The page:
I’ll be writing down a strategy on how I could market the graphic novel after it’s been published.
Here’s what I could do…just some basics…
Who’s my target audience?
- The graphic novel has mature, political, and controversial content.
- It has to be ages 18 and up.
- Preferably people who aren’t easily offended and hate political correctness.
- Not for the faint of heart.
What’s my genre?
- Dark Satire
- Space Opera
Ways to build a following.
- Build & create a webcomic.
- Offer free sample pages.
- Buy Ads through social media and promote it by myself.
- Kickstarter & Patreon
- Create a store
- Book Fairs & Conventions
Newspapers & Media outlets… ?
In the past, I’ve done marketing before and it has never been a pleasant experience for me.
I have to give credit to people who make commercials for a living, because it must be the hardest thing ever… especially if the product sucks so bad. How they keep it together with all the competition and stress, I’ll never know.
I remember just a lot of ups and downs, driving from one location to another. Talking to random strangers on the side of the road about a film they’ve never even heard of was nerve-racking and probably dangerous now that I look back on it. There’s very few places that will allow someone like me to just advertise on the street, without paying for something… a fee most likely.
I’ve read several books dealing with Gorilla Marketing Strategies and some of these tactics haven’t been successful for me whatsoever. Trust me, I’ve tried it. The only thing I’ve never done is contacting the local newspaper and other media outlets. Why would they care? Unless, you’re Samuel Jackson.
You basically have to sell it and persuade them. You may even have to pay them a little extra. At certain film festivals, you must always have a marketing package. They won’t even let you inside the theater, unless you have one. Also, you gotta pay a fee.
It’s the only way people will ever know about your film. You talk to people on the street or at a booth and give them free stuff, that’s what I remember from it. Once the free stuff is gone, that’s it. You pray you did your job well and you moved on. If ten people came to see the movie you were assigned to advertise, despite you never watching it nor reading the horrible reviews about it… that was considered a miracle.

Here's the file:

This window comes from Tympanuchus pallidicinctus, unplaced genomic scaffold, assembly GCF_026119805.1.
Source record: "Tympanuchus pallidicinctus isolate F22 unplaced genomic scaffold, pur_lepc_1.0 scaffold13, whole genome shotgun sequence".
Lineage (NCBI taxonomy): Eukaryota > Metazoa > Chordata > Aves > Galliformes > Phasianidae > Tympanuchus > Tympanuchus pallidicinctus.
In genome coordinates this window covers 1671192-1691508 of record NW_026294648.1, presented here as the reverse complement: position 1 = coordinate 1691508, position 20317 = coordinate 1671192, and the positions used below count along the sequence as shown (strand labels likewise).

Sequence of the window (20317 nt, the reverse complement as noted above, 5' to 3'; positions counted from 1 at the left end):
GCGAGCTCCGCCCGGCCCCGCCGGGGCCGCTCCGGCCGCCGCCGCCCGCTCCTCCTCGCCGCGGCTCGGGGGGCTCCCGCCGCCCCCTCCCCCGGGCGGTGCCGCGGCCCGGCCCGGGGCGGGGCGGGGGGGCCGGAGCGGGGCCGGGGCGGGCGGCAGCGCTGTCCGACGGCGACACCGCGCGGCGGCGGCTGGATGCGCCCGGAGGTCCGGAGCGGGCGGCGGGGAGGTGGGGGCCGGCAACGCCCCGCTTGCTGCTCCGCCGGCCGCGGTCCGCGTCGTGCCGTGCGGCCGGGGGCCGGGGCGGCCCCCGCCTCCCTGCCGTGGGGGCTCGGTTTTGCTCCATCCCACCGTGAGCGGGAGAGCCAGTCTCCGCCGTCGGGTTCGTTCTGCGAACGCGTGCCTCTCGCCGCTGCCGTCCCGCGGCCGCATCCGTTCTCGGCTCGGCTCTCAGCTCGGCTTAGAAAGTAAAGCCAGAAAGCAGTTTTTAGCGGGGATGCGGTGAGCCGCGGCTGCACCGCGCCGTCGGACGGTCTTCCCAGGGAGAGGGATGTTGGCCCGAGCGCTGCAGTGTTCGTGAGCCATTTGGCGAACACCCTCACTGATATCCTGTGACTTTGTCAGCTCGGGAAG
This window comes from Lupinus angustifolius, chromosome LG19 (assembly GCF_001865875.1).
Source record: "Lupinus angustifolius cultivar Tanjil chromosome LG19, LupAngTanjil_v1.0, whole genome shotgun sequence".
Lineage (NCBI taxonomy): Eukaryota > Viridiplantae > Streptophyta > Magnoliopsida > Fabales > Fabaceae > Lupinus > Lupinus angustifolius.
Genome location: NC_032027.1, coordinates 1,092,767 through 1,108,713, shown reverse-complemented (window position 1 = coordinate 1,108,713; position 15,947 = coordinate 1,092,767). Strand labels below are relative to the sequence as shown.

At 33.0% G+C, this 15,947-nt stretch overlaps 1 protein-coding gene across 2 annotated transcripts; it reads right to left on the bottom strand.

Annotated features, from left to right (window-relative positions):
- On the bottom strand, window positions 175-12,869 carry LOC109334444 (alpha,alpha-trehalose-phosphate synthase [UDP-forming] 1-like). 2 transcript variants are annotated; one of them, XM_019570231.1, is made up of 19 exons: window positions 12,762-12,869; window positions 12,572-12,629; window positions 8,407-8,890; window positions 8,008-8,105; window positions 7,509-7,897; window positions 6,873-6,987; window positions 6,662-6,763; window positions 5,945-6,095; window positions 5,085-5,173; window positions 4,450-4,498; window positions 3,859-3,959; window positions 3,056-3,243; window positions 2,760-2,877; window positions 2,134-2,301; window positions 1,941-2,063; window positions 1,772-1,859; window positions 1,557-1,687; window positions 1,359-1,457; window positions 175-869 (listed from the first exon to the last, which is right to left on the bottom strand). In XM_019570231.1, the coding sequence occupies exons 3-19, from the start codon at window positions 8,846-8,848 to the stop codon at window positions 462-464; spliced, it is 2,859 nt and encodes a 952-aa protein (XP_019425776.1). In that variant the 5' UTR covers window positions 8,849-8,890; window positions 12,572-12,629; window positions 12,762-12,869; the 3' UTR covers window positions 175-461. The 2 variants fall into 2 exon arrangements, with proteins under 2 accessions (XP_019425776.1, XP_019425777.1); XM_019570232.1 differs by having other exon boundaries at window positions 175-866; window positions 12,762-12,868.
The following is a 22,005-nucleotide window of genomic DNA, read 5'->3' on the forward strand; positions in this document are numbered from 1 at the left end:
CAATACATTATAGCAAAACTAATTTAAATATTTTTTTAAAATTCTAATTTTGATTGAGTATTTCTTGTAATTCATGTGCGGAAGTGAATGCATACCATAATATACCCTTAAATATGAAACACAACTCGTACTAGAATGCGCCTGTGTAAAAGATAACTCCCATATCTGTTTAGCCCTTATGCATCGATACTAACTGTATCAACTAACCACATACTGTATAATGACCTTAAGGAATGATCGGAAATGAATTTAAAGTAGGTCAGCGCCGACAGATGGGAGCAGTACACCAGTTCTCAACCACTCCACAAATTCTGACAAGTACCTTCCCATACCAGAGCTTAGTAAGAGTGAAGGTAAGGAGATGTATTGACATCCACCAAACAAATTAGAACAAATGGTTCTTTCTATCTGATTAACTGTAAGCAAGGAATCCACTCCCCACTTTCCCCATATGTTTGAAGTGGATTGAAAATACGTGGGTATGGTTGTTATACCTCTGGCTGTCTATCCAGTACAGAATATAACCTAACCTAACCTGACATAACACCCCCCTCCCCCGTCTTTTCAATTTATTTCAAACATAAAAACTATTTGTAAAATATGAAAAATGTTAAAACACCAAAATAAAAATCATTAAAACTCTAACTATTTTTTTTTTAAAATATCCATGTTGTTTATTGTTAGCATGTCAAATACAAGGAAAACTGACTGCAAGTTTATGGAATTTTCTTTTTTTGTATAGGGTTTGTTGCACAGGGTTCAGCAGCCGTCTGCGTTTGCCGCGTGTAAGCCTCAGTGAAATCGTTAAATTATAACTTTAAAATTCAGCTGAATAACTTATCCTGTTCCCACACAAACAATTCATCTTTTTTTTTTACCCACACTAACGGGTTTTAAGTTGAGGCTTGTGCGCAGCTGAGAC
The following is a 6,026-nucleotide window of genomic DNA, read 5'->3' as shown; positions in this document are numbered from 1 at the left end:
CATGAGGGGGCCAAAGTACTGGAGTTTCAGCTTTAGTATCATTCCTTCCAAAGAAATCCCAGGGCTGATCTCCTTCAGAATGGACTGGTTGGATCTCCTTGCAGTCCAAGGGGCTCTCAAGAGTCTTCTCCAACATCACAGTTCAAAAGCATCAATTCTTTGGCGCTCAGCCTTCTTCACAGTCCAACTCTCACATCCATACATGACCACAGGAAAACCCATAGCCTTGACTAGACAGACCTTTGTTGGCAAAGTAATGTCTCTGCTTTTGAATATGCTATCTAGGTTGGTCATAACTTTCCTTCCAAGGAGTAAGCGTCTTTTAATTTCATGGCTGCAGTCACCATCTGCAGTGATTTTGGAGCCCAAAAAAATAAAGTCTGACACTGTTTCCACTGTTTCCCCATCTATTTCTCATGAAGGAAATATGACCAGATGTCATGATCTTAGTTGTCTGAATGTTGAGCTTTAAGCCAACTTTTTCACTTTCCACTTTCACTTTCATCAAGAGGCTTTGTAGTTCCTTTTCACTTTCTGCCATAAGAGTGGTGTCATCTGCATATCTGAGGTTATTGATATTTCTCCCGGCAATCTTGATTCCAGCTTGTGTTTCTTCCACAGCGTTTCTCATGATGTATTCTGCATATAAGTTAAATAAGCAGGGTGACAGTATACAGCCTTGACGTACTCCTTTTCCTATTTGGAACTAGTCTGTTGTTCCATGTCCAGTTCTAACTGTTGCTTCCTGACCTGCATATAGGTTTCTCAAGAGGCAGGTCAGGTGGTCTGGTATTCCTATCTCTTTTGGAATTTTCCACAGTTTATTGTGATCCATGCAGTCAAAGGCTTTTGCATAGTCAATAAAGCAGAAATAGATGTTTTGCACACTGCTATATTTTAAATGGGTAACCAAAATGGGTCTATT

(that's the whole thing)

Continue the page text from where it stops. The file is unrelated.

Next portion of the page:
Better to have a few people show up than nobody at all. An empty theater room is the worst feeling ever. Then again, if the director of the film didn’t care to give you any promotional items whatosever, you were pretty much on your own to guess what the movie was about. You’re kinda screwed at that point. Yeah, good times!
I’ve done marketing on a shoestring budget before. It’s possible to do, but it’s not easy, especially if you’re doing everything on your own. Colleges forbid anyone handing out business cards, flyers, or booklets to students, unless you have written permission from the school board director, etc etc.
I remember the days I used to walk around and advertise on foot as part of an assignment. It was the hardest thing in my life. I had published a book and marketing was a complete pain in my ass. Nowadays, people just pay for a PR agent and call it a day. I couldn’t even sell a pet rock, even if my life depended on it.
I can only think of a couple events that might be worth my time: Book Fairs and Comic Conventions. Then again, since I’m nobody special, I’d be giving away free stuff just to get people to read the book. Can I even afford that kind of expensive trip? Anyway, those only happen once a year. Thank Goodness. At least I can always plan ahead though.
Even when I was forced to do it, it was never fun at all. I am creative enough to come up with ideas. I can imagine cool ways to get people into buying something of interest. I love the thought of designing webpages and coming up with merchandise.
I can handle promotional items such as keychains, notebooks, watches, T-shirts, posters, gift cards, etc etc. But I’m no salesperson. Pitching an idea or a concept is nothing for me. Marketing and selling is a whole other playing field. Since I love what I’m doing and have a passion for my projects, I’ve always given it my 150%. There’s still a chance I can do this, if I think positive enough.
Crowdfunding is a huge one. It’s a topic that comes up all the time. I’ve discussed this with some of my family members. Not all of them like the idea, because they really don’t understand it exactly. I’ve had to break it down to them so many times. I’m seriously thinking of trying it, because I’ve never done one before.
It keeps popping up every now and then, inside my brain. Can’t stop thinking about “what if” I had taken the chance. It’s a big risk and I may not even gain any money from it, just like everything else.
Maybe I’ll gain experience. I used to take a lot of risks when I was younger, but now I’m so afraid to just fail horribly. I still have a long way to go, and I’m going to need a plan first.
If I don’t come up with a marketing strategy, I’ll be completely unprepared.